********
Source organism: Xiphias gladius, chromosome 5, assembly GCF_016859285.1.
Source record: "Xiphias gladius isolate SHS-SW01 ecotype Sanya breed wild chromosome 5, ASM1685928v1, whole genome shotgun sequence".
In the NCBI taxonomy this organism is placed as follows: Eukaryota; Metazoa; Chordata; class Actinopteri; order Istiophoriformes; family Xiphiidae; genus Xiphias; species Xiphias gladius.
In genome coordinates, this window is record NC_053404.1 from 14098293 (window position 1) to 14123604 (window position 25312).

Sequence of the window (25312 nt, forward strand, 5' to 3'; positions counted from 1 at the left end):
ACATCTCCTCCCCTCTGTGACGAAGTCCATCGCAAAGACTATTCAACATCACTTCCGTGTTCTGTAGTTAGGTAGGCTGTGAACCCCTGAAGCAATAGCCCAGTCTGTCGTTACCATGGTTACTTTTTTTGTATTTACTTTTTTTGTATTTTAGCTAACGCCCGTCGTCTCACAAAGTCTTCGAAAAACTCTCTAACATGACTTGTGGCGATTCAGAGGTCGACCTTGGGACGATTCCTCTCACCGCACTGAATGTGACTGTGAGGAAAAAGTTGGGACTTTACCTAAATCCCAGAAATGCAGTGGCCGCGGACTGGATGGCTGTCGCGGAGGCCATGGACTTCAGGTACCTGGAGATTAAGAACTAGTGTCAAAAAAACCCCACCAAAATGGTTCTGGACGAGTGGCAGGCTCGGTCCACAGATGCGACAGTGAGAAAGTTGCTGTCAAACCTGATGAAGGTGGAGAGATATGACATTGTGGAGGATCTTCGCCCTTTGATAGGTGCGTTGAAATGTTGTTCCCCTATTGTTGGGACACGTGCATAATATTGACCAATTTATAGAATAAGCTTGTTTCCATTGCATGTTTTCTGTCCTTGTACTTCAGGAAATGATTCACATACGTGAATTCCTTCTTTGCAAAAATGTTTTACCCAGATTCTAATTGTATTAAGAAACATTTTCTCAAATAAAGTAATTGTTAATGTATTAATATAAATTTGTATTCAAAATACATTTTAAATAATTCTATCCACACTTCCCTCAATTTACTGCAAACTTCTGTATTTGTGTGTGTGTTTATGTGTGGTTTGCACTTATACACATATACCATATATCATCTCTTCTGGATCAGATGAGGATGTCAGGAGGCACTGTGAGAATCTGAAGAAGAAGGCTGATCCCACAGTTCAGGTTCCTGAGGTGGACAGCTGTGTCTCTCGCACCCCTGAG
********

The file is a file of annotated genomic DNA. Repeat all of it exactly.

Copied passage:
Source organism: Xiphias gladius, chromosome 5, assembly GCF_016859285.1.
Source record: "Xiphias gladius isolate SHS-SW01 ecotype Sanya breed wild chromosome 5, ASM1685928v1, whole genome shotgun sequence".
In the NCBI taxonomy this organism is placed as follows: Eukaryota; Metazoa; Chordata; class Actinopteri; order Istiophoriformes; family Xiphiidae; genus Xiphias; species Xiphias gladius.
In genome coordinates, this window is record NC_053404.1 from 14098293 (window position 1) to 14123604 (window position 25312).

Sequence of the window (25312 nt, forward strand, 5' to 3'; positions counted from 1 at the left end):
ACATCTCCTCCCCTCTGTGACGAAGTCCATCGCAAAGACTATTCAACATCACTTCCGTGTTCTGTAGTTAGGTAGGCTGTGAACCCCTGAAGCAATAGCCCAGTCTGTCGTTACCATGGTTACTTTTTTTGTATTTACTTTTTTTGTATTTTAGCTAACGCCCGTCGTCTCACAAAGTCTTCGAAAAACTCTCTAACATGACTTGTGGCGATTCAGAGGTCGACCTTGGGACGATTCCTCTCACCGCACTGAATGTGACTGTGAGGAAAAAGTTGGGACTTTACCTAAATCCCAGAAATGCAGTGGCCGCGGACTGGATGGCTGTCGCGGAGGCCATGGACTTCAGGTACCTGGAGATTAAGAACTAGTGTCAAAAAAACCCCACCAAAATGGTTCTGGACGAGTGGCAGGCTCGGTCCACAGATGCGACAGTGAGAAAGTTGCTGTCAAACCTGATGAAGGTGGAGAGATATGACATTGTGGAGGATCTTCGCCCTTTGATAGGTGCGTTGAAATGTTGTTCCCCTATTGTTGGGACACGTGCATAATATTGACCAATTTATAGAATAAGCTTGTTTCCATTGCATGTTTTCTGTCCTTGTACTTCAGGAAATGATTCACATACGTGAATTCCTTCTTTGCAAAAATGTTTTACCCAGATTCTAATTGTATTAAGAAACATTTTCTCAAATAAAGTAATTGTTAATGTATTAATATAAATTTGTATTCAAAATACATTTTAAATAATTCTATCCACACTTCCCTCAATTTACTGCAAACTTCTGTATTTGTGTGTGTGTTTATGTGTGGTTTGCACTTATACACATATACCATATATCATCTCTTCTGGATCAGATGAGGATGTCAGGAGGCACTGTGAGAATCTGAAGAAGAAGGCTGATCCCACAGTTCAGGTTCCTGAGGTGGACAGCTGTGTCTCTCGCACCCCTGAG